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From Stephan Ewen <se...@apache.org>
Subject Proposal: Refactor distributed coordination to use the Akka Actor Library
Date Fri, 05 Sep 2014 11:34:31 GMT
This proposes to refactor the RPC service and the coordination between
Client, JobManager, and TaskManager to use the Akka actor library.

Even though Akka is written in Scala, it offers a Java interface and we can
use Akka completely from Java.

Below are a list of arguments why this would help the system:


Problems with the current RPC service:
--------------------------------------------------------

  - No asynchronous calls with callbacks. This is the reason why several
parts of the runtime poll the status, introducing unnecessary latency.

  - No exception forwarding (many exceptions are simply swallowed), making
debugging and operation in flaky environments very hard

  - Limited number of handler threads. The RPC can only handle a fix number
of concurrent requests, forcing you to maintain separate thread pools to
delegate actions to

  - No support for primitive data types (or boxed primitives) as arguments,
everything has to be a specially serializable type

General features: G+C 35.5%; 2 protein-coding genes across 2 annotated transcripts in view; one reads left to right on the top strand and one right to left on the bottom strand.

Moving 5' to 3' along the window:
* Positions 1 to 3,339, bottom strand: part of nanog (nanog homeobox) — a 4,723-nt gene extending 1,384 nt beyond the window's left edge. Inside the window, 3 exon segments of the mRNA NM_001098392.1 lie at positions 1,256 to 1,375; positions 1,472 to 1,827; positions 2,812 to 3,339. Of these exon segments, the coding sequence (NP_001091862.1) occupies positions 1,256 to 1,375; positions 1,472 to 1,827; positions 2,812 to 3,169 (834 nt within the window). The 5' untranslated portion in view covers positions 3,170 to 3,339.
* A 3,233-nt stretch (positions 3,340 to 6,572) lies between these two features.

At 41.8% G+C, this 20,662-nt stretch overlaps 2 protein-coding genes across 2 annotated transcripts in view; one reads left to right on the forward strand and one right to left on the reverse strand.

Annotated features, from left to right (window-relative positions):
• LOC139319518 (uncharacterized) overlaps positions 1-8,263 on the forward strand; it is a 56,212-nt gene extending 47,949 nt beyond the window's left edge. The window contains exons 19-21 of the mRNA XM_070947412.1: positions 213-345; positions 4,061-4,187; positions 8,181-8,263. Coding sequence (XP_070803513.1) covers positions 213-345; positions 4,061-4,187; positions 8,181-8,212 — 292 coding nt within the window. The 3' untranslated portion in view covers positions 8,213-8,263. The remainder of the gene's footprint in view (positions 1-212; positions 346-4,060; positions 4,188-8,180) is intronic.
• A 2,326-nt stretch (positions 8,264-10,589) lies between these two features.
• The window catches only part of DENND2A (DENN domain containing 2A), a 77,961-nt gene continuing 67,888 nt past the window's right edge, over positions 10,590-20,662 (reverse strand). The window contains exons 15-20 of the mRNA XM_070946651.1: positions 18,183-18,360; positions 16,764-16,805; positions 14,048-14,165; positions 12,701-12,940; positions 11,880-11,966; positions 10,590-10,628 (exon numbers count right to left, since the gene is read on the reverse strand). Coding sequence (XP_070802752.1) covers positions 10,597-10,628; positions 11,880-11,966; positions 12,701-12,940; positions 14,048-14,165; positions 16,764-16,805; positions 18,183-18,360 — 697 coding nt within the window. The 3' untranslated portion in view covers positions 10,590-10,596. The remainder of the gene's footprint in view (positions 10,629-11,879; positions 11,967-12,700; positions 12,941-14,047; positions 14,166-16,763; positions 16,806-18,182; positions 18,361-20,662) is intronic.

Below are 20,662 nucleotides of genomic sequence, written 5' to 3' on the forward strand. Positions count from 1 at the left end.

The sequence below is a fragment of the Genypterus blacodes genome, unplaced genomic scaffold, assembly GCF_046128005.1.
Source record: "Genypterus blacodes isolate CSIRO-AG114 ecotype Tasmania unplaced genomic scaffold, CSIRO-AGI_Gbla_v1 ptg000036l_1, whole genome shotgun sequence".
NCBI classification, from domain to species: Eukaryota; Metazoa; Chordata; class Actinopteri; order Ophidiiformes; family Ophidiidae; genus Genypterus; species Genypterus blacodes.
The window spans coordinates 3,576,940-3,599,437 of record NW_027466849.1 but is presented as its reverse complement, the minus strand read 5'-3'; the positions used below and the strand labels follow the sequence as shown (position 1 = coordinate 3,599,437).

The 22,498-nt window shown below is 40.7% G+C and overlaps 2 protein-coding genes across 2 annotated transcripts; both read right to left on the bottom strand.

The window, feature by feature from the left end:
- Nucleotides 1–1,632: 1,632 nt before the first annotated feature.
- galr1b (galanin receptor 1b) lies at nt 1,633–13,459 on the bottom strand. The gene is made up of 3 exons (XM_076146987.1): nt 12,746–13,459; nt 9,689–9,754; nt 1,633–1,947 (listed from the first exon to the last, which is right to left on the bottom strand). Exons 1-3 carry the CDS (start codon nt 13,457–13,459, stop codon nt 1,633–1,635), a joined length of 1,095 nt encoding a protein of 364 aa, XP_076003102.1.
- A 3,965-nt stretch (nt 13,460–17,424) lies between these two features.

- Problematic threading model. The RPC continuously spawns and terminates
threads



Benefits of switching to the Akka actor model:
-------------------------------------------------------------------------------

  - Akka solves all of the above issues out of the box

  - The supervisor model allows you to do failure detection of actors. That
provides a unified way of detecting and handling failures (missing
heartbeats, failed calls, ...)

  - Akka has tools to make stateful actors persistent and restart them on
other machines in cases of failure. That would greatly help in implementing
"master fail-over", which will become important

  - You can define many "call targets" (actors). Tasks (on taskmanagers)
can directly call their ExecutionVertex on the JobManager, rather than
calling the JobManager, creating a Runnable that looks up the execution
vertex, and so on...

  - The actor model's approach to queue actions on an actor and run the one
after another makes the concurrency model of the state machine very simple
and robust

  - We "outsource" our own concerns about maintaining and improving that
part of the system

Greetings,
Stephan

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